Young Voters Losing Enthusiasm for Democrats — But So What?

AP Photo/David Zalubowski

Young voters who are “critical to Democratic successes” are showing less enthusiasm for the party, according to a breathless Associated Press report.


Well, so?

I’m not discounting the power of young voters. Whatever their enthusiasm problem might or might not be, they showed up for the midterms in unexpectedly strong numbers. And as the AP story notes, “voters under 30 went 53% for Democratic House candidates compared with only 41% for Republican candidates nationwide.”

Nevertheless, those young voters’ numbers are down significantly from the two previous elections:

But that level of support for Democrats was down compared with 2020, when such voters supported President Joe Biden over his predecessor, Donald Trump, 61% to 36%. And in 2018, when Democrats used a midterm surge to retake control of the House, voters 18 to 29 went 64% for the party compared with 34% for the GOP.

And yet, even with waning enthusiasm, young voters are what some pollsters credit for the Red Wave diminishing to a trickle.

An Edison Research National Election Pool exit poll showed that 18-29s were the only age group in which a strong majority supported Democrats. Support for Democrats was even higher among Black youth at 89% and Latino youth at 68%.

But there’s turnout and then there’s turnout. Before I explain, I need to quote something my friend and colleague Stephen Kruiser reminded his readers about on Tuesday:


This is the point in most of my columns where the Defeat Chorus starts whining about all elections being rigged, which not only isn’t true — explain Republican dominance at the state level — but prevents a serious conversation about how to make things better. I’ll probably just keep reposting this paragraph in any column that has to do with the GOP and elections.

It isn’t that Republicans can’t win. Far from it. It’s that in too many places, we’re playing by the old rules while the Democrats are playing by new rules — rules they wrote for their own benefit.

In those places — places like Colorado, California, and wherever ballot harvesting is the new normal — under the new rules, enthusiasm doesn’t matter.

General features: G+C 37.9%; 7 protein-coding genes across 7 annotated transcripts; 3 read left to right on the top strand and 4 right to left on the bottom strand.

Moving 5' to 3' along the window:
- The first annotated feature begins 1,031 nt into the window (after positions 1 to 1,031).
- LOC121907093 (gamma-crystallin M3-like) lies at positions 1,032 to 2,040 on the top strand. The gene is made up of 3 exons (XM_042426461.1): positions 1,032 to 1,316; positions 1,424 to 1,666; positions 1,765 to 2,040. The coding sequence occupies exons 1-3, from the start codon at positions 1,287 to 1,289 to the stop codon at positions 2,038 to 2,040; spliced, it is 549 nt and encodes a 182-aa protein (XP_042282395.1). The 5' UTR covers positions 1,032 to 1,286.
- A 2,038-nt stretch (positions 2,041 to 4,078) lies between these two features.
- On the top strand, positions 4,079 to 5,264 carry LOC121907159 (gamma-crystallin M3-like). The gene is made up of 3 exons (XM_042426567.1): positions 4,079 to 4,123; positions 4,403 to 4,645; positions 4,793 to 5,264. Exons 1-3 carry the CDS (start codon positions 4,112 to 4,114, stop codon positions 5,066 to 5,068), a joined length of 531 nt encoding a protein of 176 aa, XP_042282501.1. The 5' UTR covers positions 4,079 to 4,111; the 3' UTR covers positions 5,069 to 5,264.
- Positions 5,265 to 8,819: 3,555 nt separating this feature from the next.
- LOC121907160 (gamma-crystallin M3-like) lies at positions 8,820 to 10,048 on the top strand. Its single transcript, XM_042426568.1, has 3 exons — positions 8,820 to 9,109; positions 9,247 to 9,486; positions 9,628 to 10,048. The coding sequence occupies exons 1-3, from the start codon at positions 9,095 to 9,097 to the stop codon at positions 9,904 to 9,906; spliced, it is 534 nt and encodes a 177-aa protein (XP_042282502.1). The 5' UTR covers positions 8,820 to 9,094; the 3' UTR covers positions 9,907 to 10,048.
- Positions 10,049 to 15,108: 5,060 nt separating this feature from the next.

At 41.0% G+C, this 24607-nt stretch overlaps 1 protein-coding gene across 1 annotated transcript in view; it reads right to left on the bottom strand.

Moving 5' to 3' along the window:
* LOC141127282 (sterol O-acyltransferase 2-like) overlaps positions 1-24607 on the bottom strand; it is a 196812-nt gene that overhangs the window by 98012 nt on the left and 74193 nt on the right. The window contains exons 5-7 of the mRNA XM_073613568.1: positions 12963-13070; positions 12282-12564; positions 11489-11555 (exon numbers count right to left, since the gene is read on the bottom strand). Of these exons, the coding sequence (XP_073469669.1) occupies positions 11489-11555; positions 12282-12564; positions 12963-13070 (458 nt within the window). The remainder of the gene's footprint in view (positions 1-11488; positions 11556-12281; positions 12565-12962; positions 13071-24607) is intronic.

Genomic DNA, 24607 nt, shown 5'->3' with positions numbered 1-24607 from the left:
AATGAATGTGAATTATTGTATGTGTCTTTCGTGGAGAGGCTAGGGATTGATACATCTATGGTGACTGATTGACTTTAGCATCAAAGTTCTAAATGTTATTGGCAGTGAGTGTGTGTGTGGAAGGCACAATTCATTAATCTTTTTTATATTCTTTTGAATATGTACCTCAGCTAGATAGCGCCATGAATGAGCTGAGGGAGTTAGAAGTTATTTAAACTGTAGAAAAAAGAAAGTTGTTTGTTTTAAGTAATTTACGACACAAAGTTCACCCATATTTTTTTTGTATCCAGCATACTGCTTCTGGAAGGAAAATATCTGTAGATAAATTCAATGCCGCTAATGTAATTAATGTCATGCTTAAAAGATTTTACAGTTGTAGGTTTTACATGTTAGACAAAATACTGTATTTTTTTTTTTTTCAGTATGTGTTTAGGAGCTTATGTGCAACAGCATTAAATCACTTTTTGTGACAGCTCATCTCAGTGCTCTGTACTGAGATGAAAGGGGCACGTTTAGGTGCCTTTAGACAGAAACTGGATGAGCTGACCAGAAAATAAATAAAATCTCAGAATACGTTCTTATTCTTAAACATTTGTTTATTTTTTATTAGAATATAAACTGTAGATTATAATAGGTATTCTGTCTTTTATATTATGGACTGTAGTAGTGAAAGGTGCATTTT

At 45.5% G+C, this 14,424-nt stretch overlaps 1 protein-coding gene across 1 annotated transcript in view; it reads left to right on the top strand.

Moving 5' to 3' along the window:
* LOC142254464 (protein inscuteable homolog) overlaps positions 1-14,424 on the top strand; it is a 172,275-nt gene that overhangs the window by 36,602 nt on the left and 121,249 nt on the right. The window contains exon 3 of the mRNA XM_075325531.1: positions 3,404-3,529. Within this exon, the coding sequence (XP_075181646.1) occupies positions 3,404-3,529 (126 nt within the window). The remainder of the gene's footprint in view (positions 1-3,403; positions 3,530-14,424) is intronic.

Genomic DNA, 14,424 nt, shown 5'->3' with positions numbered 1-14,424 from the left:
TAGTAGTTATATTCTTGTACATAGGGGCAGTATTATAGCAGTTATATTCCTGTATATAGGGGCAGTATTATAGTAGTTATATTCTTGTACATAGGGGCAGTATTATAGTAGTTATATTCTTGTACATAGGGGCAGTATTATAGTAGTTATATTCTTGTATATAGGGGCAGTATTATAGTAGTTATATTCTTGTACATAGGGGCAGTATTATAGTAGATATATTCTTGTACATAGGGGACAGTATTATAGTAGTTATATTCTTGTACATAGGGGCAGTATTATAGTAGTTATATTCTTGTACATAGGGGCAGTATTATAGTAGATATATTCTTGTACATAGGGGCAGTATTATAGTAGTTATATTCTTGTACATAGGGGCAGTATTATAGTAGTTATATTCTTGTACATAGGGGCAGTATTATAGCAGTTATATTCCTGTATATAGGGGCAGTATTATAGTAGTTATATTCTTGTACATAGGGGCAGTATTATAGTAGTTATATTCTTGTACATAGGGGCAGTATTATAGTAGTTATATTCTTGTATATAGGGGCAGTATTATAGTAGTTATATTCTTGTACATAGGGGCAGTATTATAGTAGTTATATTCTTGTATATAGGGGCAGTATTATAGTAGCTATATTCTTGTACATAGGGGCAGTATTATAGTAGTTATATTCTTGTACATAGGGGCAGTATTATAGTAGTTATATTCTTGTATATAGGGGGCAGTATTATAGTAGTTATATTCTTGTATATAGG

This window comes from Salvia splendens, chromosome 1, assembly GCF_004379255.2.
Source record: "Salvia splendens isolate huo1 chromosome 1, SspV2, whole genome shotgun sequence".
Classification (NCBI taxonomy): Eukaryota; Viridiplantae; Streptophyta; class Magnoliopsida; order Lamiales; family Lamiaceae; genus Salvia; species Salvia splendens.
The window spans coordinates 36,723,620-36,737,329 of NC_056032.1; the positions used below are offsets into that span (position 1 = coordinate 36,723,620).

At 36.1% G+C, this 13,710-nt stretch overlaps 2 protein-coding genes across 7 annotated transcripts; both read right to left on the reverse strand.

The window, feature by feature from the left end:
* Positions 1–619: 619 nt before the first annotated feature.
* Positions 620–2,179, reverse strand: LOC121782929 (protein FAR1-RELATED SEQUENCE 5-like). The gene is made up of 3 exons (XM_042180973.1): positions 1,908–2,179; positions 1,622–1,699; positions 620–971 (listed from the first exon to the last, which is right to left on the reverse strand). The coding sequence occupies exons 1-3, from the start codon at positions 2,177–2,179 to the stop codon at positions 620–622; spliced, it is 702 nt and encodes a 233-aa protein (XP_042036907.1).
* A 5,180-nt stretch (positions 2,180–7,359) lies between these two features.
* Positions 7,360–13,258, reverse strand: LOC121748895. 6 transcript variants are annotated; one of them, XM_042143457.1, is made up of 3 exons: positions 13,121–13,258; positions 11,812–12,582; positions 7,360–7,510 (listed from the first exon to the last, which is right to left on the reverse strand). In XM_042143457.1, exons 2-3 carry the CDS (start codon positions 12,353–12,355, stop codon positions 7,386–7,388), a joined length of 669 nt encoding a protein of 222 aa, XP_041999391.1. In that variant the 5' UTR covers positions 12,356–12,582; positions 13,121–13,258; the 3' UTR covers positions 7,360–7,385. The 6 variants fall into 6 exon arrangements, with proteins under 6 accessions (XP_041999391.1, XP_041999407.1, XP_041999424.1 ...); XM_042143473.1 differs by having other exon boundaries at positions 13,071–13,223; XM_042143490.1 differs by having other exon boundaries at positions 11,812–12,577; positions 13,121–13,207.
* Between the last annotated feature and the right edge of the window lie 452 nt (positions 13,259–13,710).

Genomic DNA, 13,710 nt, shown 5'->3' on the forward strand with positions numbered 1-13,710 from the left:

I’ll say it again and I want you to say it with me: Enthusiasm doesn’t matter.

The only thing that matters in the age of mail-in voting is getting the ballots out to your people and harvesting them back in, in numbers greater than the other side.

It takes enthusiasm — the kind generated by an exciting, principled candidate — to show up with your ID on Election Day, maybe in bad weather, and stand in line until it’s finally your turn to receive your ballot, fill it out properly, and cast it.


Or maybe people are just enthused to do all that to vote against the other side — I know that’s usually the case for me.

Mail-in voting and ballot harvesting require no such enthusiasm.

It’s such a cultural thing for conservatives, a certain civic pride in playing by the old rules — the better rules — and proudly voting on Election Day.

I blithely allowed my old-school civic virtue to blind me to the harvested ballot tsunami that was silently overwhelming the Red Wave.

I was far from alone: The GOP get-out-the-vote machine is still geared towards generating Election Day enthusiasm.

Those days are over, probably for a long time. Maybe forever.

We, the grassroots GOP — not the Washington sticks-in-the-mud — must become a high-powered, fast-moving, take-no-prisoners, ballot-harvesting machine.

That’s what I’m enthusiastic about, and you’ve got to be, too.

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